The Culture of Nursing - Rick Zoucha, PhD, PMHCNS-BC, CTN-A, FAAN
We are indeed living in an unusual time. A time of weather extremes, political divisions, racial justice, COVID-19, Vaccine administrations, isolation, uncertainty . . . and of course hope! The last year has provided opportunities to pause and make and take time for reflection. This has been a time for both personal and professional reflection and growth. A time to consider what matters and what doesn’t. A time to consider what it means to be a good person. A time to consider the meaning of life, family, culture, country and the world. Who we are and what we are made of? Where we come from is important. How does our culture and cultural history bring us to this point during these unusual times? It does seem to guide us in how we live and how we treat others during these unusual times. In addition, these unusual times have offered reflection on what it means to be a nurse.
In reflecting on the profession of nursing and who we are as nurses seem to point to a clear view of us rising to the call to care. It has led us to stand up and do what we do best, even when we are tired and exhausted. We have indeed risen to the call in these unusual times. It has been noted generally and in the media that nurses are hero’s and have gone beyond the expected. As a reflection, we as nurses can feel a sense of pride that we are resilient, strong, committed and hopeful. We have always been this way. However, in these unusual times it becomes clearer that we have risen to the call not only historically but for the here and now and the future as well.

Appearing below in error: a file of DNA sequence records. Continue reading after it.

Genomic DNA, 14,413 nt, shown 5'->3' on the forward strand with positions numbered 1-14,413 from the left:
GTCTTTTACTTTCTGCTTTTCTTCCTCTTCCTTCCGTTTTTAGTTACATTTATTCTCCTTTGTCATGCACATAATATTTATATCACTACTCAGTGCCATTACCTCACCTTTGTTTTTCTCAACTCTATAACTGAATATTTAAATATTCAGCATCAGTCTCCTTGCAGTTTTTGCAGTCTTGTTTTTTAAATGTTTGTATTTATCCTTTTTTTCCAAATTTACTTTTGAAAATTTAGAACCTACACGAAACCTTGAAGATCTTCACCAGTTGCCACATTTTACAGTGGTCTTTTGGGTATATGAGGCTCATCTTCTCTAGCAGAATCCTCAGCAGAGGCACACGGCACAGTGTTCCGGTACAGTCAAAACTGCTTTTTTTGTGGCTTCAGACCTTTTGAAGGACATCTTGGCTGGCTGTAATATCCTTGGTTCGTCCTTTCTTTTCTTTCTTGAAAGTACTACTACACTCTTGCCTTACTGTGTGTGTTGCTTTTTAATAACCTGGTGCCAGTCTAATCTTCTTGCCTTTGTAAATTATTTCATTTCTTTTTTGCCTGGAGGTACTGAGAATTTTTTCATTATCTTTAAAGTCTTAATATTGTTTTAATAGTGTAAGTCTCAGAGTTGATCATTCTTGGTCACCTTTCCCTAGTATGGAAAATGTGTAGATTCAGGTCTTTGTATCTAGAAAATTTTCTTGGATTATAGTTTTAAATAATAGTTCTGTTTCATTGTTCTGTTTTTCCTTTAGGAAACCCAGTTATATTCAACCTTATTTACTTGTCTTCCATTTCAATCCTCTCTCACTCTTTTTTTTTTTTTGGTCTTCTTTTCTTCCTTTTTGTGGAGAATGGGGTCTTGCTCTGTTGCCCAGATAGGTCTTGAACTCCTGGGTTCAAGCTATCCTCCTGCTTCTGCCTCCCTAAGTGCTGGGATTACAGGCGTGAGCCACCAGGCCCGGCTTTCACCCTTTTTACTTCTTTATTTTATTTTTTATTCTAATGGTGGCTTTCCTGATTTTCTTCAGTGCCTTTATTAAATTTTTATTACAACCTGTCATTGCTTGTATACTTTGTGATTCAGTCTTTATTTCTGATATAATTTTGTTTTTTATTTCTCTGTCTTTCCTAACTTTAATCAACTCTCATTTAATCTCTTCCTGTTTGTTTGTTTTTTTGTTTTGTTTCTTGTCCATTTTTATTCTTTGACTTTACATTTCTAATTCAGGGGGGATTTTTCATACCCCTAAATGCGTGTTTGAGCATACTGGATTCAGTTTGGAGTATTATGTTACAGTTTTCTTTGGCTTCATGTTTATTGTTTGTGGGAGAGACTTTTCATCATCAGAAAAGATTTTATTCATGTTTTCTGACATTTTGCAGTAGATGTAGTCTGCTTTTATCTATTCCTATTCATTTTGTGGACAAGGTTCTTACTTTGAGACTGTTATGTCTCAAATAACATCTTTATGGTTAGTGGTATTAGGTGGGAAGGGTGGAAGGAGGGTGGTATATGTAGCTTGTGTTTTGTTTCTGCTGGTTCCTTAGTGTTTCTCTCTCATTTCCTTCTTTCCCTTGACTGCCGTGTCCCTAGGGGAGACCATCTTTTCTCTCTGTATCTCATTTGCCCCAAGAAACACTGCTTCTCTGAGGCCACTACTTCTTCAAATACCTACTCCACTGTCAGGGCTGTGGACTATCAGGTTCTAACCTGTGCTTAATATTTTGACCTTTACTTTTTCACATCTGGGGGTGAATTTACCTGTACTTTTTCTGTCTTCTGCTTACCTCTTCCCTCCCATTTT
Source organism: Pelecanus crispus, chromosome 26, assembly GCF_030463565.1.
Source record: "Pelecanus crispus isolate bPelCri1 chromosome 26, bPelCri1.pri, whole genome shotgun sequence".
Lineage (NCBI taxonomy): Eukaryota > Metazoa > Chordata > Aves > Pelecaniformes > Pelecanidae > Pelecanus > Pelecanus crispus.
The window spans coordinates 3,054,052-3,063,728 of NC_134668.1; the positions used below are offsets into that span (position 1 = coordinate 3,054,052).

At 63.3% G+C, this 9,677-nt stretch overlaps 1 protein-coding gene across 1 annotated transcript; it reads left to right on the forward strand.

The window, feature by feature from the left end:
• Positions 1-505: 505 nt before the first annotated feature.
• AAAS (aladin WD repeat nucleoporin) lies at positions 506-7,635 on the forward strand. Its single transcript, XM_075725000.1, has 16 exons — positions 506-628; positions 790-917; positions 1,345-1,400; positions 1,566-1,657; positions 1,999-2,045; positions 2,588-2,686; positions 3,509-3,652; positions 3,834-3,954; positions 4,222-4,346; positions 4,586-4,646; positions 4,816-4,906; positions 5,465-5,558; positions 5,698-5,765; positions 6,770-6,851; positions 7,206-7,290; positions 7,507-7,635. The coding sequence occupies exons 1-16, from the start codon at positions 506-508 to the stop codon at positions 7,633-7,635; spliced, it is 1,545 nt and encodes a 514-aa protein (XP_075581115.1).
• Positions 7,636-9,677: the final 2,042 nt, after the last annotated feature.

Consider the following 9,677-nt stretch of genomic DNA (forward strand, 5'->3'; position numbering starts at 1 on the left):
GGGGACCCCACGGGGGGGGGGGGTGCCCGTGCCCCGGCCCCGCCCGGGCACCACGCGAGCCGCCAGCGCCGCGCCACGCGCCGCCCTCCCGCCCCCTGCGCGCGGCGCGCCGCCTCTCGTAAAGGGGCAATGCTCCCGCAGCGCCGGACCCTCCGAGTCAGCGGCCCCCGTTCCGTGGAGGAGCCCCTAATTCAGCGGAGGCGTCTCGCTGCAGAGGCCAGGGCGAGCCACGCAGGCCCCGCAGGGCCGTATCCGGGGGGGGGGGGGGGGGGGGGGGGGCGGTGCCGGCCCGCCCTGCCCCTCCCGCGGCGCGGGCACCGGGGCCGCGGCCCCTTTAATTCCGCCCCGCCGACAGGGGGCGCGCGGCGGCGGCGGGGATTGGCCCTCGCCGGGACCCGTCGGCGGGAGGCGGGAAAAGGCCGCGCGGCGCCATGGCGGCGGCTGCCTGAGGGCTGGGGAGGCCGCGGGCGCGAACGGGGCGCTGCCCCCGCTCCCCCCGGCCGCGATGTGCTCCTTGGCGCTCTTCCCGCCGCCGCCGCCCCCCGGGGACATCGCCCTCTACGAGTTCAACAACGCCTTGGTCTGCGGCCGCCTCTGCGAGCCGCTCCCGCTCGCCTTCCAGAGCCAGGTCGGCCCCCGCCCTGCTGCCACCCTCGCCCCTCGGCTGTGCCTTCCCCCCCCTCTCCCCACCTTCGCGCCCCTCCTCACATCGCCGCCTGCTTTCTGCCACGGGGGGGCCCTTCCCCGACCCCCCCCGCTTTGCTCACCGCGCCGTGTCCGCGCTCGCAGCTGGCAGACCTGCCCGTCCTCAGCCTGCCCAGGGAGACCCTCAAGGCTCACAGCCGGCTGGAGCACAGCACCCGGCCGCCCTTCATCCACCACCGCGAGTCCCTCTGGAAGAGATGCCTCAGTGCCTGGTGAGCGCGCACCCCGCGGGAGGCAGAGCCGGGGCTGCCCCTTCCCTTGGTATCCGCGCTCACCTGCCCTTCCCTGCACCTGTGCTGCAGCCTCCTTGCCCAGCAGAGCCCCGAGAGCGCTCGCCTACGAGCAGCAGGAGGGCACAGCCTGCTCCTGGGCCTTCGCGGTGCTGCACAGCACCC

It is important to note that who we are and how we care is based on how we have been raised and nurtured in the culture of nursing. Each individual nurse comes to the profession with unique cultural values, beliefs and traditions that provide a guide for living and connecting with those inside and outside of their culture. Nurses bring these rich cultural values with them to the profession. Cultural values, beliefs, traditions and behaviors inform our care and make us better and more effective nurses. However, we also learn the cultural lifeways, beliefs, values and traditions of nursing in the context of care. In addition to the cultural values, we bring with us, we learn about the culture of nursing through our professors, nursing scholars, colleagues, professional nursing organizations, health care institutions and most importantly from those who are recipients of care. As nurses we operationalize the cultural values of compassion, communication, empathy, ethical treatment of others to name a few and collectively engage in promoting culturally congruent care. It is our values, it is how we behave, and it is how we consistently promote health and well-being as nurses regardless of the culture of the individual, family or community entrusted to our care. We have the unique opportunity to share our collective cultural care values of nursing with many in these unusual times. We have risen to the call to care now. We are doing what we have always done. Remember this . . .we are resilient, strong, committed and hopeful not only in these unusual times but always!